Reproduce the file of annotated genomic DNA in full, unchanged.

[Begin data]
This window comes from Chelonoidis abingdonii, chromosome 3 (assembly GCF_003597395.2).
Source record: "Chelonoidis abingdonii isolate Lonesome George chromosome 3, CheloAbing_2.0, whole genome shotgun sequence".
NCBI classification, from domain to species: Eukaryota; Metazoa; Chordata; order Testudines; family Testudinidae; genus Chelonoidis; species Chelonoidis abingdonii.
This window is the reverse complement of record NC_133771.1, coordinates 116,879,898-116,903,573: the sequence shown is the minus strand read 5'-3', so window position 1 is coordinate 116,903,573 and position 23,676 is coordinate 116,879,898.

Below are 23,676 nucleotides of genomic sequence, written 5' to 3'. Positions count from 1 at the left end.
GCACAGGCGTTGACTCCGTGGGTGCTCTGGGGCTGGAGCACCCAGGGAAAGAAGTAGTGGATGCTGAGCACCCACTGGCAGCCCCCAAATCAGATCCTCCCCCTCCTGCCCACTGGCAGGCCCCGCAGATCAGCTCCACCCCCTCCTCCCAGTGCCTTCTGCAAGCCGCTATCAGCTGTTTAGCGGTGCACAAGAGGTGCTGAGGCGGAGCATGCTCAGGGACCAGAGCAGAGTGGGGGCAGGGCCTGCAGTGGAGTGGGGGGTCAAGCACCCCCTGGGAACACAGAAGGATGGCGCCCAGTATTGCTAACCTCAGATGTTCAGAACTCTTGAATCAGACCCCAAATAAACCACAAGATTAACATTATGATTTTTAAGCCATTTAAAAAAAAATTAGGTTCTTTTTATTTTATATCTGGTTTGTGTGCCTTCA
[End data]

This window comes from Chelonoidis abingdonii, chromosome 3 (assembly GCF_003597395.2).
Source record: "Chelonoidis abingdonii isolate Lonesome George chromosome 3, CheloAbing_2.0, whole genome shotgun sequence".
NCBI classification, from domain to species: Eukaryota; Metazoa; Chordata; order Testudines; family Testudinidae; genus Chelonoidis; species Chelonoidis abingdonii.
This window is the reverse complement of record NC_133771.1, coordinates 116,879,898-116,903,573: the sequence shown is the minus strand read 5'-3', so window position 1 is coordinate 116,903,573 and position 23,676 is coordinate 116,879,898.

Below are 23,676 nucleotides of genomic sequence, written 5' to 3'. Positions count from 1 at the left end.
GCACAGGCGTTGACTCCGTGGGTGCTCTGGGGCTGGAGCACCCAGGGAAAGAAGTAGTGGATGCTGAGCACCCACTGGCAGCCCCCAAATCAGATCCTCCCCCTCCTGCCCACTGGCAGGCCCCGCAGATCAGCTCCACCCCCTCCTCCCAGTGCCTTCTGCAAGCCGCTATCAGCTGTTTAGCGGTGCACAAGAGGTGCTGAGGCGGAGCATGCTCAGGGACCAGAGCAGAGTGGGGGCAGGGCCTGCAGTGGAGTGGGGGGTCAAGCACCCCCTGGGAACACAGAAGGATGGCGCCCAGTATTGCTAACCTCAGATGTTCAGAACTCTTGAATCAGACCCCAAATAAACCACAAGATTAACATTATGATTTTTAAGCCATTTAAAAAAAAATTAGGTTCTTTTTATTTTATATCTGGTTTGTGTGCCTTCA